Even at this moment outright invasion of the islands seems to have crossed no one's mind in Britain. The expectation was that Argentina would ratchet up the pressure by a series of provocative steps rather than go for broke. The contingency plans MT had in mind were almost certainly meant to cover such things as the cutting of communications to the islands rather than full-scale war. There was a sense that we had some time to calibrate our reactions, an illusory sense as it turned out.
MT's two files covering the run-up period can be read here:
Some of the key documents from these early files were extracted for examination by the Franks Committee, the independent enquiry which examined the run-up to the war, about which more can be found at the end of this page.
files on the war itself: april - june 1982
The literature on the war is already vast. The raw files match it in scale, and often exceed it in fascination. Here are the notes of meetings, telephone calls, telegrams and letters, many of them carrying the highest security classifications. Below are links to individual files, hurriedly filmed in preview. Better copies will be substituted in time.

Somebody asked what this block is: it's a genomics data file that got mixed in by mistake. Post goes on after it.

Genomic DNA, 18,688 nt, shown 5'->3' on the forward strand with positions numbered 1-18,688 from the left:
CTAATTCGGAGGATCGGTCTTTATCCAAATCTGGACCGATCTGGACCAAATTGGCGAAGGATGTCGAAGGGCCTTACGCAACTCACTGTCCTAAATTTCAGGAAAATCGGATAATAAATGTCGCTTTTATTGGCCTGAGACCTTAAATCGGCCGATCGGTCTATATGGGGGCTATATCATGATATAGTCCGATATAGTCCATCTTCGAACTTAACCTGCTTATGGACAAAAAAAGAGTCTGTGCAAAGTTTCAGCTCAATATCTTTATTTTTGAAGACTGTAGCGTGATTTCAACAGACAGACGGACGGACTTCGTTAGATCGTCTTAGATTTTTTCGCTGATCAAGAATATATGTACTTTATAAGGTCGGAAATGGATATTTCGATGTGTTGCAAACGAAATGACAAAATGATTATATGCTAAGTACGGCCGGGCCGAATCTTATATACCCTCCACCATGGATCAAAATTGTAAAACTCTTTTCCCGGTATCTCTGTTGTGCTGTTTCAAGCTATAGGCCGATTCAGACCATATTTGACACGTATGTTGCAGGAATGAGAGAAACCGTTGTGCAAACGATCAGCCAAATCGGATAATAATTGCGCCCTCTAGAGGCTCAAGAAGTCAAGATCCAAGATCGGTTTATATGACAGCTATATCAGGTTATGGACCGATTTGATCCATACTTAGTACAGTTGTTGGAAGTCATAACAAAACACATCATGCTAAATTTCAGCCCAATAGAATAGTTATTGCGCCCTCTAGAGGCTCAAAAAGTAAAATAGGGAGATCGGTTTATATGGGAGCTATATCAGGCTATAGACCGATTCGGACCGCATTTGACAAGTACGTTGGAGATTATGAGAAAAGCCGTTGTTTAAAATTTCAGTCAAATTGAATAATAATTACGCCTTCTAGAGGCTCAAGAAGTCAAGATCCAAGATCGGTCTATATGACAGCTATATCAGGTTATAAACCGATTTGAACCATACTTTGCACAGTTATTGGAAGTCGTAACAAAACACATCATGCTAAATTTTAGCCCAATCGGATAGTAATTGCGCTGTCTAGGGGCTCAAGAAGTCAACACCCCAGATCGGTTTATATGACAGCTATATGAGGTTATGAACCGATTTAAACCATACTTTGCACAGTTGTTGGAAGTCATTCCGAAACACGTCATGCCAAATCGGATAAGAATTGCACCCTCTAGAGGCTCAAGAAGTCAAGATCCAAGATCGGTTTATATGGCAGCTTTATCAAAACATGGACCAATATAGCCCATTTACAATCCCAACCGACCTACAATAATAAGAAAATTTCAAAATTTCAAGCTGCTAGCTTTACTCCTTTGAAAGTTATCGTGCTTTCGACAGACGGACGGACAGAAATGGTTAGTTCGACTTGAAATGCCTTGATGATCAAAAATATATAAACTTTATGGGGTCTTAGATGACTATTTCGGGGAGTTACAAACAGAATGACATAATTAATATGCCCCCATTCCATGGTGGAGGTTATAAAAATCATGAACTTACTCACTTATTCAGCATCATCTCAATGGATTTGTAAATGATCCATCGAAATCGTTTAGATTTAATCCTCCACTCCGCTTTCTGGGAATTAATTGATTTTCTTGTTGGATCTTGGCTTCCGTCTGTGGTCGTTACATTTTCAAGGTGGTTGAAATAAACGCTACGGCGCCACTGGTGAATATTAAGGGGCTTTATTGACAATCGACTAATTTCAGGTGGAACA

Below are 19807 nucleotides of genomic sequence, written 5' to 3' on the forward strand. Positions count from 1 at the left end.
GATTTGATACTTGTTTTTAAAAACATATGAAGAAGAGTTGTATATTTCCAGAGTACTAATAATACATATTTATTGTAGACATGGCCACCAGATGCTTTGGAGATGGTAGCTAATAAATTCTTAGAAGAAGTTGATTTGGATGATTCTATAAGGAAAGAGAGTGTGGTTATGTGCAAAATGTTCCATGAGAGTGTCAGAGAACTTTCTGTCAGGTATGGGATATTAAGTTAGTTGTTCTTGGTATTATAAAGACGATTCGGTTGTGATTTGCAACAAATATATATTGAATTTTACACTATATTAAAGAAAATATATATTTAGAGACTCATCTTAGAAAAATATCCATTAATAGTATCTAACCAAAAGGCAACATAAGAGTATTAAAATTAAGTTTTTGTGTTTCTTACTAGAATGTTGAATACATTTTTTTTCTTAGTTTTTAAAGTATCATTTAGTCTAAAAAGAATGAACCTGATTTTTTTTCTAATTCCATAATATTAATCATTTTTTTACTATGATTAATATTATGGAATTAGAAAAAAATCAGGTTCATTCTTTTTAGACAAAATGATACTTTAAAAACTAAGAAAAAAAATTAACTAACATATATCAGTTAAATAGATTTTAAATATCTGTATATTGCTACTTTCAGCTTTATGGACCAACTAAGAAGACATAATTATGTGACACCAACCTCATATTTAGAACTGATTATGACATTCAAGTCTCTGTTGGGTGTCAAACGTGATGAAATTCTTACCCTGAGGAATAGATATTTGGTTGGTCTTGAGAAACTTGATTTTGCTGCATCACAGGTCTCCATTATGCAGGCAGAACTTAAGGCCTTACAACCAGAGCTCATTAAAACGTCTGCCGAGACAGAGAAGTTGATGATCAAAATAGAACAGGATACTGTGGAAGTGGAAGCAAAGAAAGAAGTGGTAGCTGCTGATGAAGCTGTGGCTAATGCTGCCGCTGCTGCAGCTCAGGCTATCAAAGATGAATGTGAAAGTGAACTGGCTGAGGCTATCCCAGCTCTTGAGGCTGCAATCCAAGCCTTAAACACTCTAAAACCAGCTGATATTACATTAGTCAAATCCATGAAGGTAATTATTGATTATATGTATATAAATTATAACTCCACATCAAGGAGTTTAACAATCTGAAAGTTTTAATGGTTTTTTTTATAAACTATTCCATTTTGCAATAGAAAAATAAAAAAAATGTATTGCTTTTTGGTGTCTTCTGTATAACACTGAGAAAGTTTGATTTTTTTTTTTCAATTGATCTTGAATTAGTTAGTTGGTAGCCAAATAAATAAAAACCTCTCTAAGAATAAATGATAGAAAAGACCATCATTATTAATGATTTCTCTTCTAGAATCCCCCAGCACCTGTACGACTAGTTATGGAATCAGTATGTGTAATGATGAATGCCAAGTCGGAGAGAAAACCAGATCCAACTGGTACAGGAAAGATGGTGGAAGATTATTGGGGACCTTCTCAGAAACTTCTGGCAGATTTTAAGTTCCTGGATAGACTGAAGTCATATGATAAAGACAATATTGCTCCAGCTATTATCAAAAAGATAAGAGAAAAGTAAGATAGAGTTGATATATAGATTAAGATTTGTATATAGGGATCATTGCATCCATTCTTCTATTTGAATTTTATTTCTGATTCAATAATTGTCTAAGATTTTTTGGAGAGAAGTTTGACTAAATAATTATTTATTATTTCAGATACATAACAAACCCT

Series One - MT's main Falklands file
PREM19/614 Argentina Falklands (Part 3) (1-5 April 1982) includes Argentine invasion
PREM19/615 Argentina Falklands (Part 4) (6-8 April 1982)
PREM19/616 Argentina Falklands (Part 5) (8-11 April 1982)
PREM19/617 Argentina Falklands (Part 6) (12-14 April 1982)
PREM19/618 Argentina Falklands (Part 7) (14-17 April 1982)
PREM19/619 Argentina Falklands (Part 8) (18-19 April 1982)
PREM19/620 Argentina Falklands (Part 9) (20-22 April 1982)
PREM19/621 Argentina Falklands (Part 10) (23-26 April 1982)
PREM19/622 Argentina Falklands (Part 11) (27-29 April 1982)
PREM19/623 Argentina Falklands (Part 12) (30 April - 2 May 1982) includes sinking of the General Belgrano
PREM19/624 Argentina Falklands (Part 13) (3-5 May 1982) includes missile hit on HMS Sheffield & post Belgrano diplomatic crisis